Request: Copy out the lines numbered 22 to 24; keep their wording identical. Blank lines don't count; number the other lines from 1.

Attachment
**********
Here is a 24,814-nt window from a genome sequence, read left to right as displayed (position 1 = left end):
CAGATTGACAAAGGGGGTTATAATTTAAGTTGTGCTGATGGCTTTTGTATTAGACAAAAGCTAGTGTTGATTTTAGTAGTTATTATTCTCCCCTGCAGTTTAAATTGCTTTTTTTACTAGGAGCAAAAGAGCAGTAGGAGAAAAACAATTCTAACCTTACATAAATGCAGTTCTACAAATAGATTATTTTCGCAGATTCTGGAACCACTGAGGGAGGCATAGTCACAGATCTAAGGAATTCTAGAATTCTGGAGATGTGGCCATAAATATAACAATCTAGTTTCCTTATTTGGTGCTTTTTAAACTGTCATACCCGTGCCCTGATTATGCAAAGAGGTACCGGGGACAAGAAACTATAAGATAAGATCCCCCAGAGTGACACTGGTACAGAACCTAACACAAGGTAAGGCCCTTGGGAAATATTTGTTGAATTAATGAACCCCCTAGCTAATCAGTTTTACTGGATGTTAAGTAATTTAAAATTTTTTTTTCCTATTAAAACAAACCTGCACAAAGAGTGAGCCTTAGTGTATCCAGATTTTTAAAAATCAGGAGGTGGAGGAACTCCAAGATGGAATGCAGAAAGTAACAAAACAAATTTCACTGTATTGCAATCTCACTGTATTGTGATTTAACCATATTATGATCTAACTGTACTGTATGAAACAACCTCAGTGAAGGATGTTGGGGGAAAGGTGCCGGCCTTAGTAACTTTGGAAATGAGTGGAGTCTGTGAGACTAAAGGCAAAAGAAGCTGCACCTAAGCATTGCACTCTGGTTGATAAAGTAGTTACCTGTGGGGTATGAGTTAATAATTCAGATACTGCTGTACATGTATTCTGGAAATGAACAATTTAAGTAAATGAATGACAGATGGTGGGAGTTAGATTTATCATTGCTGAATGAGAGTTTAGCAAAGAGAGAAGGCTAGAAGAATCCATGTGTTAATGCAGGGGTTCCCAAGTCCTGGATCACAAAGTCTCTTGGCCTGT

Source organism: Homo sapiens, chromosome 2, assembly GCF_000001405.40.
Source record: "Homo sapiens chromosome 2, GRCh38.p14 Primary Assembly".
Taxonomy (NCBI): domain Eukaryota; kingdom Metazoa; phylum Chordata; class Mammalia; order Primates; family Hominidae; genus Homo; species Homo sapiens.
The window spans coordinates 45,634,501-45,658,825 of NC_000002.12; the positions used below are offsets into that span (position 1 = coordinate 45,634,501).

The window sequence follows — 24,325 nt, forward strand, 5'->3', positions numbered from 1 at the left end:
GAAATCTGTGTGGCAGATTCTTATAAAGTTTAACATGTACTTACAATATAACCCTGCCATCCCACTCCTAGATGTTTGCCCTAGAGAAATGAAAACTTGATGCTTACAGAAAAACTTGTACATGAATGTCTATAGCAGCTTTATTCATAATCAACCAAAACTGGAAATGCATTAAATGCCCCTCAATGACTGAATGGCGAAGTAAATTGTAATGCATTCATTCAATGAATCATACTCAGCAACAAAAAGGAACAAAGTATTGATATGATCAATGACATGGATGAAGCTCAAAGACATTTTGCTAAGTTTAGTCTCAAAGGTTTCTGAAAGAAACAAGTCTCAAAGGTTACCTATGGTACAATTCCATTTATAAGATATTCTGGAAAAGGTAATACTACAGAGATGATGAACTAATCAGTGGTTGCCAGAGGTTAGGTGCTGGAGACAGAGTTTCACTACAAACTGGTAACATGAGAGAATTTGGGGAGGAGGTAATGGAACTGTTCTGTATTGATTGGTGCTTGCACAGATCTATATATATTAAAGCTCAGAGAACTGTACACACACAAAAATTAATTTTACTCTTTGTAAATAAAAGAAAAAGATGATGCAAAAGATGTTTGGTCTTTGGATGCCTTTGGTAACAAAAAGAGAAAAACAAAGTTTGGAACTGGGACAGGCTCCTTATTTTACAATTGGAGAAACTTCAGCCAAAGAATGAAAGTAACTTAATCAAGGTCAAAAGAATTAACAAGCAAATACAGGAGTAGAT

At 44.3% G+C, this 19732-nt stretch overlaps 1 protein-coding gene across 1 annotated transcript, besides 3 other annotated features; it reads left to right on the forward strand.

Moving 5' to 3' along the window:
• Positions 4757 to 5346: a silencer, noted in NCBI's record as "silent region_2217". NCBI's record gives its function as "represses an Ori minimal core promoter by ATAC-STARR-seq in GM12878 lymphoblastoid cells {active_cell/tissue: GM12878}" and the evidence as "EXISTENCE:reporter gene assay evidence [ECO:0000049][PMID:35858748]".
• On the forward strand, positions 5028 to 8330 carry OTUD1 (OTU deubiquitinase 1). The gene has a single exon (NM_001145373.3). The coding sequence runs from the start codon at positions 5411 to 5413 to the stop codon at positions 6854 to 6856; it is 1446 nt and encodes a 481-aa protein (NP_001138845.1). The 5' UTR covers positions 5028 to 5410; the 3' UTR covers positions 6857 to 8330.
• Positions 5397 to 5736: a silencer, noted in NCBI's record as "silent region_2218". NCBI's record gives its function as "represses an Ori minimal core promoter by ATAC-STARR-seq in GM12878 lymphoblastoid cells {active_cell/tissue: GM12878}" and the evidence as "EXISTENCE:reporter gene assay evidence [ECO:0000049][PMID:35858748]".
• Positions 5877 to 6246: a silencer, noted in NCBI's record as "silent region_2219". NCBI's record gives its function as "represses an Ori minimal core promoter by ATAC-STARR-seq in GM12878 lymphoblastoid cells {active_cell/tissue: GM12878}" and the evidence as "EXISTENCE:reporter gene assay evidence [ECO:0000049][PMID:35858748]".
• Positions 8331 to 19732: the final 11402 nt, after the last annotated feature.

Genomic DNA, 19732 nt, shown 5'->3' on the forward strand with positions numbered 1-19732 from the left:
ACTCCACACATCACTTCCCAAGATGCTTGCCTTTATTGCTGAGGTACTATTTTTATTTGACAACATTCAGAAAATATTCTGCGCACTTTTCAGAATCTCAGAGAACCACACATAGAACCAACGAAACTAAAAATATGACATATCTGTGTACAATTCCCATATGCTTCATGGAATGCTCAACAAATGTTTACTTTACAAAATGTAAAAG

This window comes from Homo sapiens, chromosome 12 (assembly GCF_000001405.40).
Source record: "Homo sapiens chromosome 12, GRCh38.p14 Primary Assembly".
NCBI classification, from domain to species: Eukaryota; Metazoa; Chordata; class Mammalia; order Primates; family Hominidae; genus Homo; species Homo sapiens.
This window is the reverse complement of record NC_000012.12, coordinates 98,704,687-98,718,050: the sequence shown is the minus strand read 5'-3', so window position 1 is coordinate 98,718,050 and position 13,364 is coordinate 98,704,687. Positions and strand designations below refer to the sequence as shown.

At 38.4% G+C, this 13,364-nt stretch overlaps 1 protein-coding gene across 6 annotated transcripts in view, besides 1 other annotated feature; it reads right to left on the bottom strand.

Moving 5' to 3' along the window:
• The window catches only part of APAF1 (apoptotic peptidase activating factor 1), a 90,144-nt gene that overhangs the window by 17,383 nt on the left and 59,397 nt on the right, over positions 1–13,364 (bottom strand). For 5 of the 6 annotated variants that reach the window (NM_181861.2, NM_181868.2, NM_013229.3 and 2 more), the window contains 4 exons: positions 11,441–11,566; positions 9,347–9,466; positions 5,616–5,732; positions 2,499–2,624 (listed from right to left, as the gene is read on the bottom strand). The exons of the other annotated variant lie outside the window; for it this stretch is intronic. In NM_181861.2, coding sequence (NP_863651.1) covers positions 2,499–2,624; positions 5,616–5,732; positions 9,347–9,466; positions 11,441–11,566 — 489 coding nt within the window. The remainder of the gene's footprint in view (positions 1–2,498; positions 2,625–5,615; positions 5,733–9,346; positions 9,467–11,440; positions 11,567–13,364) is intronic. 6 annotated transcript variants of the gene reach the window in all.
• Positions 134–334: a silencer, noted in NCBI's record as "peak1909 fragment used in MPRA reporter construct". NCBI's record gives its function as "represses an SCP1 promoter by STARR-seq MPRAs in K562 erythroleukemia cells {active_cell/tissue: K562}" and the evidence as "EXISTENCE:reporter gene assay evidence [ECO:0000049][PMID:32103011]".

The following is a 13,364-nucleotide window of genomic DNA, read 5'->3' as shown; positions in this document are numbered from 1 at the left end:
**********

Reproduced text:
At 38.4% G+C, this 13,364-nt stretch overlaps 1 protein-coding gene across 6 annotated transcripts in view, besides 1 other annotated feature; it reads right to left on the bottom strand.

Moving 5' to 3' along the window:
• The window catches only part of APAF1 (apoptotic peptidase activating factor 1), a 90,144-nt gene that overhangs the window by 17,383 nt on the left and 59,397 nt on the right, over positions 1–13,364 (bottom strand). For 5 of the 6 annotated variants that reach the window (NM_181861.2, NM_181868.2, NM_013229.3 and 2 more), the window contains 4 exons: positions 11,441–11,566; positions 9,347–9,466; positions 5,616–5,732; positions 2,499–2,624 (listed from right to left, as the gene is read on the bottom strand). The exons of the other annotated variant lie outside the window; for it this stretch is intronic. In NM_181861.2, coding sequence (NP_863651.1) covers positions 2,499–2,624; positions 5,616–5,732; positions 9,347–9,466; positions 11,441–11,566 — 489 coding nt within the window. The remainder of the gene's footprint in view (positions 1–2,498; positions 2,625–5,615; positions 5,733–9,346; positions 9,467–11,440; positions 11,567–13,364) is intronic. 6 annotated transcript variants of the gene reach the window in all.